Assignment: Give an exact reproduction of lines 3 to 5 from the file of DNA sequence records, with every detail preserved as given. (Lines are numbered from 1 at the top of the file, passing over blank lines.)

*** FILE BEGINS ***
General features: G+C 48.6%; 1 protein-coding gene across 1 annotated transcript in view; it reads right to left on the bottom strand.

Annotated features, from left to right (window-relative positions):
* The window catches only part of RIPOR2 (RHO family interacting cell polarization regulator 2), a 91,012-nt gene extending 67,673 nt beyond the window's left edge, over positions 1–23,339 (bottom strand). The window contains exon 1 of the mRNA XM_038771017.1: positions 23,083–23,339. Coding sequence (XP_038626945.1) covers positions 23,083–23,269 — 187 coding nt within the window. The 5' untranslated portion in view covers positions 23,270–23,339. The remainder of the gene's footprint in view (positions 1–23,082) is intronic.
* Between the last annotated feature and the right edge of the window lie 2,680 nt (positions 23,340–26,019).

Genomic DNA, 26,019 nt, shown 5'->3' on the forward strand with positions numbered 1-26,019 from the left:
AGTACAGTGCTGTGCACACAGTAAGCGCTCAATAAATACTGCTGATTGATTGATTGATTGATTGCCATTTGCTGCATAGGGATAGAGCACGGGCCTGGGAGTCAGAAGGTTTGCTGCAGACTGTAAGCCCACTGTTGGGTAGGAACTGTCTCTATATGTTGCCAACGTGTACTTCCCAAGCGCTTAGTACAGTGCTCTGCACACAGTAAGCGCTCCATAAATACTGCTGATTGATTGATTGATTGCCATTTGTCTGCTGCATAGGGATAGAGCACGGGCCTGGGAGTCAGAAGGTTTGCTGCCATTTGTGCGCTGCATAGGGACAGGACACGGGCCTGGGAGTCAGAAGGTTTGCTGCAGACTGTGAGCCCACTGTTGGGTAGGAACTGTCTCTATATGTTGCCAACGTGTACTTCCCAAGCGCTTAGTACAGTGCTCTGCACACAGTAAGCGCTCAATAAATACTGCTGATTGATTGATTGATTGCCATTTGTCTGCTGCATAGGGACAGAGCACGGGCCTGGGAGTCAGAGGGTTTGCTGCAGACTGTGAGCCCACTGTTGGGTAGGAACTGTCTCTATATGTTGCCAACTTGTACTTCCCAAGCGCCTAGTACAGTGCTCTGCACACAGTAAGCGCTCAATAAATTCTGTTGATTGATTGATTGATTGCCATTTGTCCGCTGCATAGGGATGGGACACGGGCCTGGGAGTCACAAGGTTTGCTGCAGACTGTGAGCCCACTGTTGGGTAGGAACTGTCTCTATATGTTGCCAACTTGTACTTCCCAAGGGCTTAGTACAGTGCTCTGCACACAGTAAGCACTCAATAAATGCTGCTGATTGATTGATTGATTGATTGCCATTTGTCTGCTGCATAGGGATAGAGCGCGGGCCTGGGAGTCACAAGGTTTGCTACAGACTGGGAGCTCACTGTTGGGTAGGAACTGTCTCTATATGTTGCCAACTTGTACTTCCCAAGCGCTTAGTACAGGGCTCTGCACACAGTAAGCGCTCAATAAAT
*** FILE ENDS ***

* The window catches only part of RIPOR2 (RHO family interacting cell polarization regulator 2), a 91,012-nt gene extending 67,673 nt beyond the window's left edge, over positions 1–23,339 (bottom strand). The window contains exon 1 of the mRNA XM_038771017.1: positions 23,083–23,339. Coding sequence (XP_038626945.1) covers positions 23,083–23,269 — 187 coding nt within the window. The 5' untranslated portion in view covers positions 23,270–23,339. The remainder of the gene's footprint in view (positions 1–23,082) is intronic.
* Between the last annotated feature and the right edge of the window lie 2,680 nt (positions 23,340–26,019).

Genomic DNA, 26,019 nt, shown 5'->3' on the forward strand with positions numbered 1-26,019 from the left: